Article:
EuroPython 2018

In July I took the train up to beautiful Edinburgh to attend the EuroPython 2018 conference. Despite using Python professionally for almost 8 years, this was my first experience of a Python conference. The schedule was packed, and it was challenging deciding what talks to attend, but I had a great time and enjoyed the strong community feeling of the event. We even went for a group run around Holyrood Park and Arthur’s Seat, which I hope is included in the schedule for future years.

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Python unit tests now running with Python 3 at Mozilla

I’m excited to announce that you can now run the Python unit tests for packages in the Firefox source code against Python 3! This will allow us to gradually build support for Python 3, whilst ensuring that we don’t later regress. Any tests not currently passing in Python 3 are skipped with the condition skip-if = python == 3 in the manifest files, so if you’d like to see how they fail (and maybe provide a patch to fix some!) then you will need to remove that condition locally. Once you’ve done this, use the mach python-test command with the new optional argument --python. This will accept a version number of Python or a path to the binary. You will need to make sure you have the appropriate version of Python installed.

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Prototype multi-device Firefox tests

With Firefox Accounts, you can access your tabs, history, and bookmarks from any device. You can even send tabs from one device to another, which is great when I find myself on a page that’s not optimised for mobile, or if I get distracted at the weekend and find something I want to pick up when I get to work on Monday morning. While these features are awesome, I’ve had issues when the sync isn’t triggered, or things don’t go as expected. Some of these issues are known (and are being addressed), but currently it’s too easy for regressions to be introduced.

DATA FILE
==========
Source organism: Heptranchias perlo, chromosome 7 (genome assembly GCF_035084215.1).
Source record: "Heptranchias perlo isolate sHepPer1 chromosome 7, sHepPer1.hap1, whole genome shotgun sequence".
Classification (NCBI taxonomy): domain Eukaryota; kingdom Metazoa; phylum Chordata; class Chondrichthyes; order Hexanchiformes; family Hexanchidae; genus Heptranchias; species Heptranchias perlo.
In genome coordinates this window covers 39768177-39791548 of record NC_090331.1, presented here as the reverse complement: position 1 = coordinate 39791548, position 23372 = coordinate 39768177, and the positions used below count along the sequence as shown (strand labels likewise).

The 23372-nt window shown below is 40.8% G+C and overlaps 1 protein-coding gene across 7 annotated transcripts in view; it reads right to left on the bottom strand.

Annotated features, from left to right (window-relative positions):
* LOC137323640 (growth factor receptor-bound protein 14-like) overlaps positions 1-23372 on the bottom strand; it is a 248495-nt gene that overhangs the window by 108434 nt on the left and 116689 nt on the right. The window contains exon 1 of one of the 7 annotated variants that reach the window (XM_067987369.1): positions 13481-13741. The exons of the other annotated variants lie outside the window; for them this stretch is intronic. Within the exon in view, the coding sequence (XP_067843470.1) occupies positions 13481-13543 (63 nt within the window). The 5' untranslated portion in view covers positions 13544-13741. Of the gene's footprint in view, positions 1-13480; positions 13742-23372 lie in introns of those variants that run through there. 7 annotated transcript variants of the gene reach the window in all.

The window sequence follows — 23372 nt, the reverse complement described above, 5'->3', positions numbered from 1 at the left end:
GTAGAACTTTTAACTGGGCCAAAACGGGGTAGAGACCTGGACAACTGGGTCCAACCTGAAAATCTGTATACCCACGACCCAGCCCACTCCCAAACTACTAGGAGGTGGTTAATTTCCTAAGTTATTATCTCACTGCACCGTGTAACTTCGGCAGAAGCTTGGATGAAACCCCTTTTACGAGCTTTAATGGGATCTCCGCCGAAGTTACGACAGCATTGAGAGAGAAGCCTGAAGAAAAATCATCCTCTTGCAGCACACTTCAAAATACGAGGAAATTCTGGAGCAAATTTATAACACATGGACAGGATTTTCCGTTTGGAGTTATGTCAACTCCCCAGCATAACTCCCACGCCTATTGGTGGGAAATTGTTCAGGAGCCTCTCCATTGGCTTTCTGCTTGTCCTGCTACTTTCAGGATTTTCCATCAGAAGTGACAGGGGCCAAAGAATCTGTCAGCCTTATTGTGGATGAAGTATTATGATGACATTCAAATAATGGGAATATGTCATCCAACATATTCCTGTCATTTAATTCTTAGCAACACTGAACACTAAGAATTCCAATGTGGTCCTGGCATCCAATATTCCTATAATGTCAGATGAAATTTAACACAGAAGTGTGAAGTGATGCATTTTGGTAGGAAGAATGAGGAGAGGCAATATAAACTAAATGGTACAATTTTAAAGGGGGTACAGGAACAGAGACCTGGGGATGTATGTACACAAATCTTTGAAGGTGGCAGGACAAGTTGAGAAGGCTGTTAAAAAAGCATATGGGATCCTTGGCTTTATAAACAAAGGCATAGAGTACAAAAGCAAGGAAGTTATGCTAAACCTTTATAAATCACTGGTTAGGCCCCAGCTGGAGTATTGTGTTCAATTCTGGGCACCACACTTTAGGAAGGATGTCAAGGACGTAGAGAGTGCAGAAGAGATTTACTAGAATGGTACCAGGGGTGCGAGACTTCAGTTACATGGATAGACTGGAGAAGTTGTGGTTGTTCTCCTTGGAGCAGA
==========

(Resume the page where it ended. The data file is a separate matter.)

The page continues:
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Command line tool for Firefox Accounts

When testing services that depend on Firefox Accounts, it’s useful to be able to create disposable test accounts. Fortunately we’ve had this ability from the very early days of the service, and our automated tests make heavy use of PyFxA to create, verify, and ultimately destroying accounts. As useful as this is, it hasn’t been particularly easy to create accounts for the purposes of manual testing. For the rare occasion that I’ve needed an account, I’ve either created them manually via main user interface with a disposable email account, or I’ve created a simple one-off script to create a batch of accounts. As I had this need again recently, I decided to write a simple command line tool for creating verified accounts and subsequently destroying them.

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Effective CI for Firefox projects developed in GitHub

Whilst the canonical repository for the Firefox source code uses Mercurial, it’s becoming increasingly popular for Firefox projects to use GitHub for development. When it’s time to ship, many of these projects will land their code inside the canonical repository for inclusion in the upcoming Firefox release. There are a few challenges that come with this approach.

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Reporting test results to Treeherder

Many of the web and services automated tests at Mozilla run in Jenkins, and until recently our instance was public. This meant it was easy for both paid and volunteer contributors to discover test failures, file issues, and provide fixes either for the tests or the projects they serve. Unfortunately, just like any software, Jenkins has had some security vulnerabilities. Last year, one of these prompted us to remove public access to our instance.

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